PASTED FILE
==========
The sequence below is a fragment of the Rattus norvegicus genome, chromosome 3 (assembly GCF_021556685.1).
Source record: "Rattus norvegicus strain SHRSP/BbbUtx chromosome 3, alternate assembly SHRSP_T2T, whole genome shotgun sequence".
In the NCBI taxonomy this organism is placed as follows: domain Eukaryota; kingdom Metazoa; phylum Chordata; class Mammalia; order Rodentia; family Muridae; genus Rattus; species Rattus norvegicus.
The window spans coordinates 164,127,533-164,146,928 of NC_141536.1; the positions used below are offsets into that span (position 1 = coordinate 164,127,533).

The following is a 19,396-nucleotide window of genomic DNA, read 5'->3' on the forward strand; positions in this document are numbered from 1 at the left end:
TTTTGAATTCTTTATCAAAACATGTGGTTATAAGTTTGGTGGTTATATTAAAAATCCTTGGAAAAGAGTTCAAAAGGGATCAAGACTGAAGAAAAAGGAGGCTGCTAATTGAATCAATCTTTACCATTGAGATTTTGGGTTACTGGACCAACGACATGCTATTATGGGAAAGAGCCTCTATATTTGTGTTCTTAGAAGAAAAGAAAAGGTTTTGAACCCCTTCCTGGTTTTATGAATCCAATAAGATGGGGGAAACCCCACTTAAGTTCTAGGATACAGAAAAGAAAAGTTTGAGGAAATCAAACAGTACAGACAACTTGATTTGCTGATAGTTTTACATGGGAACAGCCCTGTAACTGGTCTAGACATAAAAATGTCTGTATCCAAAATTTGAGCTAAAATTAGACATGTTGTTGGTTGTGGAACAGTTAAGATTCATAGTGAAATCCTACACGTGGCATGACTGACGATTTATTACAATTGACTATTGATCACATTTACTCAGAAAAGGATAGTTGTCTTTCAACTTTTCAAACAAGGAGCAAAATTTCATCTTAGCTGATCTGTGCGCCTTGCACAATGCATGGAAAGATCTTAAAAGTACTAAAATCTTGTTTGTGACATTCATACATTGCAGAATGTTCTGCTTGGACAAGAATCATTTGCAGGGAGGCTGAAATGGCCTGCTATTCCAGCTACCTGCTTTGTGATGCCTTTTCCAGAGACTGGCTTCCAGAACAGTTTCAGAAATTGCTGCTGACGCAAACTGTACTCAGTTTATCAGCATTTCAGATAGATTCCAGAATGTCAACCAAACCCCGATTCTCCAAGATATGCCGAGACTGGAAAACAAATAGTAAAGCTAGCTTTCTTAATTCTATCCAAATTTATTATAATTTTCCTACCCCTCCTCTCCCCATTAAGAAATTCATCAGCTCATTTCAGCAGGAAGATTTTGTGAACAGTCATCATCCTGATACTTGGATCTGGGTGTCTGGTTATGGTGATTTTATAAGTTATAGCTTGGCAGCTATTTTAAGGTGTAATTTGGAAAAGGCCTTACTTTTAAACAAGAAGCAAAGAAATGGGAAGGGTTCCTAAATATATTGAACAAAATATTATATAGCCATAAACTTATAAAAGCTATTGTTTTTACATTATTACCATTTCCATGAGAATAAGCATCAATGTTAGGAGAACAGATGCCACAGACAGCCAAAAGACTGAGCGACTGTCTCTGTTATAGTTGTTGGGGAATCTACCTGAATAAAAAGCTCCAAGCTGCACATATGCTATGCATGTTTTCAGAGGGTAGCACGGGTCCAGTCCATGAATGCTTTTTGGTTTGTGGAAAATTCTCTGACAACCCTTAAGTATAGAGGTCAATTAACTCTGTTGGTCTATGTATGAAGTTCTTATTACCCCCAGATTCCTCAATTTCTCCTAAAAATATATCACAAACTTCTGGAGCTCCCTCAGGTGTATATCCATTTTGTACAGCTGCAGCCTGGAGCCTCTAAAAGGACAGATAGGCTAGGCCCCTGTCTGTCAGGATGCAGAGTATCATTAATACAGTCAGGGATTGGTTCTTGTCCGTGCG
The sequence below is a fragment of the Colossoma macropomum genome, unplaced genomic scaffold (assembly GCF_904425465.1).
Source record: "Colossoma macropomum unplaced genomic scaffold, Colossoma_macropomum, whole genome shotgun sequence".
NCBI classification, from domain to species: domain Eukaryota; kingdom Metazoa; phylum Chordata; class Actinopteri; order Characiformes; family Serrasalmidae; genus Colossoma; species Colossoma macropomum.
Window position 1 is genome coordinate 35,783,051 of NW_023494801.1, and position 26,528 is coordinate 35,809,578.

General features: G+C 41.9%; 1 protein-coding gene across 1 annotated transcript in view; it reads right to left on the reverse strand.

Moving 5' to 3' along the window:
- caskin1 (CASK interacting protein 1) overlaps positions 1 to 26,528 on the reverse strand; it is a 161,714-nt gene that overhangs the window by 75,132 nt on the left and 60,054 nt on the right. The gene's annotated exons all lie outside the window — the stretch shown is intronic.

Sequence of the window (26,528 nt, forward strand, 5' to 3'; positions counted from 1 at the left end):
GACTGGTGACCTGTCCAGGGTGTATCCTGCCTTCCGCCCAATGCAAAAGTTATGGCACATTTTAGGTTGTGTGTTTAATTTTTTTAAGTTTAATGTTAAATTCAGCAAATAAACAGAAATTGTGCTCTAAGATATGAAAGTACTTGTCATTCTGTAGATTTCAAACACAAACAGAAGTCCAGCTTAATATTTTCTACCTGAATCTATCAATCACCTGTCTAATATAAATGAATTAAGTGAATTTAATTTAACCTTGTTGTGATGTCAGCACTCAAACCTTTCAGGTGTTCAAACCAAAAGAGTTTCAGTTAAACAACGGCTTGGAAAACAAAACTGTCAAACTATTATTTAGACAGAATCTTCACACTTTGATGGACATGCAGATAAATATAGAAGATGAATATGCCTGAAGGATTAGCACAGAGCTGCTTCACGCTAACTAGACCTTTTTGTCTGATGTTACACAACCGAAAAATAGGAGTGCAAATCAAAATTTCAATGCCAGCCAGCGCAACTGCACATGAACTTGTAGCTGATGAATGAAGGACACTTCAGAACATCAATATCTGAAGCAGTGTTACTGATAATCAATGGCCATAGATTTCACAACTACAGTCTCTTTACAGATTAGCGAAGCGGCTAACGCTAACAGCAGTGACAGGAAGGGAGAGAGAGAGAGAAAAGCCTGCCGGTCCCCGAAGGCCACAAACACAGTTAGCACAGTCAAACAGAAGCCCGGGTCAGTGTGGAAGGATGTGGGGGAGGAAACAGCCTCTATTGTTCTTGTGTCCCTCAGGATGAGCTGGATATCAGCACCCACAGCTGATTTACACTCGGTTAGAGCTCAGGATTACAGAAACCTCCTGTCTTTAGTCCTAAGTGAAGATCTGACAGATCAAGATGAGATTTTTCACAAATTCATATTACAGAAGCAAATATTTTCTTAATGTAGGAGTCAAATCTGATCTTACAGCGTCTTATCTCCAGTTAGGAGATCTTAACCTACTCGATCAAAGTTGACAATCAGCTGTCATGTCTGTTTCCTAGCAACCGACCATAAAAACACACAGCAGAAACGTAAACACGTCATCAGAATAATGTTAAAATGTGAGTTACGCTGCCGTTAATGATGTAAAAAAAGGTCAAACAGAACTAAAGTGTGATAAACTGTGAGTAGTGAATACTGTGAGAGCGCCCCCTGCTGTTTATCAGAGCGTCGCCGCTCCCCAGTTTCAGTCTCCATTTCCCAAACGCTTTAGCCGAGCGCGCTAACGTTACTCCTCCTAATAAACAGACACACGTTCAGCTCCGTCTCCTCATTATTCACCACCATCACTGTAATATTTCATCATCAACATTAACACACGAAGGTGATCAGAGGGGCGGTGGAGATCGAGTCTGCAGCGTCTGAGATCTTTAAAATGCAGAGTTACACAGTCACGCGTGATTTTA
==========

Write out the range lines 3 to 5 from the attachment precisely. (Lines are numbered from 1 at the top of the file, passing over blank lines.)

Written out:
In the NCBI taxonomy this organism is placed as follows: domain Eukaryota; kingdom Metazoa; phylum Chordata; class Mammalia; order Rodentia; family Muridae; genus Rattus; species Rattus norvegicus.
The window spans coordinates 164,127,533-164,146,928 of NC_141536.1; the positions used below are offsets into that span (position 1 = coordinate 164,127,533).

The following is a 19,396-nucleotide window of genomic DNA, read 5'->3' on the forward strand; positions in this document are numbered from 1 at the left end: